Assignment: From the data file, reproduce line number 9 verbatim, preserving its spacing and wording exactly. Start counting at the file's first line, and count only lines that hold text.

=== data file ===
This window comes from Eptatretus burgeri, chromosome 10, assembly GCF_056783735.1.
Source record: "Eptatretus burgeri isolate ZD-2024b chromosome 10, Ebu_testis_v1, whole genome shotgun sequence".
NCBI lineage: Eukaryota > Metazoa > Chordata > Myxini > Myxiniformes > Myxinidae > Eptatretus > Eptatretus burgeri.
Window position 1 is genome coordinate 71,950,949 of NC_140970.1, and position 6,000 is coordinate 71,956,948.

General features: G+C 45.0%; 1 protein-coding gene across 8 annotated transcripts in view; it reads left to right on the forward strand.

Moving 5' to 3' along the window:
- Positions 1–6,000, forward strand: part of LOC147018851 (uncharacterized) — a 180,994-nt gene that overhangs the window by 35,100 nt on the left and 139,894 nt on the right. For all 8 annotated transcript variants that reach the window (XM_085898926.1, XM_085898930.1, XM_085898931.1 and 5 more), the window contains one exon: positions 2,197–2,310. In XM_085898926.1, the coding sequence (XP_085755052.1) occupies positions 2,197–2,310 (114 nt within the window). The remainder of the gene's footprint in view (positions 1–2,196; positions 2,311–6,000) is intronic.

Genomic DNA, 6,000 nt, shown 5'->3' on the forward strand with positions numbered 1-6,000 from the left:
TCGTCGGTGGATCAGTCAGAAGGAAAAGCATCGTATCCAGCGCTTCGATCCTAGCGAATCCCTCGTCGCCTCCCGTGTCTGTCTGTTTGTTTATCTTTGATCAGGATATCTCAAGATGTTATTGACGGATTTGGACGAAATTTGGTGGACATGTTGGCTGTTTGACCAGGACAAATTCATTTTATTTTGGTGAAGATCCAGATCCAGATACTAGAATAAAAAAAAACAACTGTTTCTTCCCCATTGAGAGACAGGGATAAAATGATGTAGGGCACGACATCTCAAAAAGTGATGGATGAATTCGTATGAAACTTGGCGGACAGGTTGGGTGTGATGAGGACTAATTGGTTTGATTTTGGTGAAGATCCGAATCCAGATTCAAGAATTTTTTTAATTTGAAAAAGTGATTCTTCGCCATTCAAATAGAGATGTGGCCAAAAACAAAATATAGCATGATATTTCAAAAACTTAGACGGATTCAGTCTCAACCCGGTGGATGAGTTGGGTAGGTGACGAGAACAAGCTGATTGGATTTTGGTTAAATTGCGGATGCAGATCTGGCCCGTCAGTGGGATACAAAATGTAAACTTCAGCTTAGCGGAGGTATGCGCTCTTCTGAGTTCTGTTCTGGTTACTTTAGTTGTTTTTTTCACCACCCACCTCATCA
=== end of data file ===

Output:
TCGTCGGTGGATCAGTCAGAAGGAAAAGCATCGTATCCAGCGCTTCGATCCTAGCGAATCCCTCGTCGCCTCCCGTGTCTGTCTGTTTGTTTATCTTTGATCAGGATATCTCAAGATGTTATTGACGGATTTGGACGAAATTTGGTGGACATGTTGGCTGTTTGACCAGGACAAATTCATTTTATTTTGGTGAAGATCCAGATCCAGATACTAGAATAAAAAAAAACAACTGTTTCTTCCCCATTGAGAGACAGGGATAAAATGATGTAGGGCACGACATCTCAAAAAGTGATGGATGAATTCGTATGAAACTTGGCGGACAGGTTGGGTGTGATGAGGACTAATTGGTTTGATTTTGGTGAAGATCCGAATCCAGATTCAAGAATTTTTTTAATTTGAAAAAGTGATTCTTCGCCATTCAAATAGAGATGTGGCCAAAAACAAAATATAGCATGATATTTCAAAAACTTAGACGGATTCAGTCTCAACCCGGTGGATGAGTTGGGTAGGTGACGAGAACAAGCTGATTGGATTTTGGTTAAATTGCGGATGCAGATCTGGCCCGTCAGTGGGATACAAAATGTAAACTTCAGCTTAGCGGAGGTATGCGCTCTTCTGAGTTCTGTTCTGGTTACTTTAGTTGTTTTTTTCACCACCCACCTCATCA